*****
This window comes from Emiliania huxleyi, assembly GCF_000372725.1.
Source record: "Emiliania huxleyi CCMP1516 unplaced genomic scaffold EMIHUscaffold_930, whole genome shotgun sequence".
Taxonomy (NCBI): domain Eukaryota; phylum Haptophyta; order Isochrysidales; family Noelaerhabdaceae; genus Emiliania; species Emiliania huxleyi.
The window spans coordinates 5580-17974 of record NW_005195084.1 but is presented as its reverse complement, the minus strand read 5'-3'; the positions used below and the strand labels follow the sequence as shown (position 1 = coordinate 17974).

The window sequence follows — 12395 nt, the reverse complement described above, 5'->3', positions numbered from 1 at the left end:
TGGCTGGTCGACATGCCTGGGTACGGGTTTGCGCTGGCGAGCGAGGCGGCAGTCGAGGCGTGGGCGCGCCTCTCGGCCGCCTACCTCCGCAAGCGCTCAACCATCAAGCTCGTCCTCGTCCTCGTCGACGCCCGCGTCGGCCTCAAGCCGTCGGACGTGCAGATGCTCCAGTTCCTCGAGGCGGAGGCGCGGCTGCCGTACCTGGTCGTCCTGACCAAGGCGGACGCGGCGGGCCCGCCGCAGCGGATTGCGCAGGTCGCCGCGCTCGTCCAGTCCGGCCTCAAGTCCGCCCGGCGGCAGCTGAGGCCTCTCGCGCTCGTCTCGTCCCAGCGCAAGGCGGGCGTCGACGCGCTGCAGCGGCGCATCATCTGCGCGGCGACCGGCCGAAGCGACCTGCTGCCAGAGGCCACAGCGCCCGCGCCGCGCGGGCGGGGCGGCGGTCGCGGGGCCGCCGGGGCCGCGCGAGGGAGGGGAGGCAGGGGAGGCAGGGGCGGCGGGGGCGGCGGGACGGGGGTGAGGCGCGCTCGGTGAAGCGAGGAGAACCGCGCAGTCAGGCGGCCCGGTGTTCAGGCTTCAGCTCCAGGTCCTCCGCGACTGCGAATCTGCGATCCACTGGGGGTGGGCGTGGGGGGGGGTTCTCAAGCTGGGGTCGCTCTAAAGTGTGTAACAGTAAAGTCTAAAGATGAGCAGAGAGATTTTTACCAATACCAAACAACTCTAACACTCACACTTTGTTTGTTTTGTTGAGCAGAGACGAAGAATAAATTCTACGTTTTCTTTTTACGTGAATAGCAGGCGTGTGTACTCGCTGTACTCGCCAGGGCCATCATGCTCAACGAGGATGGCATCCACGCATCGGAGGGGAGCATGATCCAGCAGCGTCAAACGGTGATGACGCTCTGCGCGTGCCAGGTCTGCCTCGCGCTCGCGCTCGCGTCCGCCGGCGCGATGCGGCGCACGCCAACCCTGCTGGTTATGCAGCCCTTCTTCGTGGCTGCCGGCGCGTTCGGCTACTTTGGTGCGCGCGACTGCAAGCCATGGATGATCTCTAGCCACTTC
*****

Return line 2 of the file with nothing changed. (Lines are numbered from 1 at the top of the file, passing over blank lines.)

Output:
Source record: "Emiliania huxleyi CCMP1516 unplaced genomic scaffold EMIHUscaffold_930, whole genome shotgun sequence".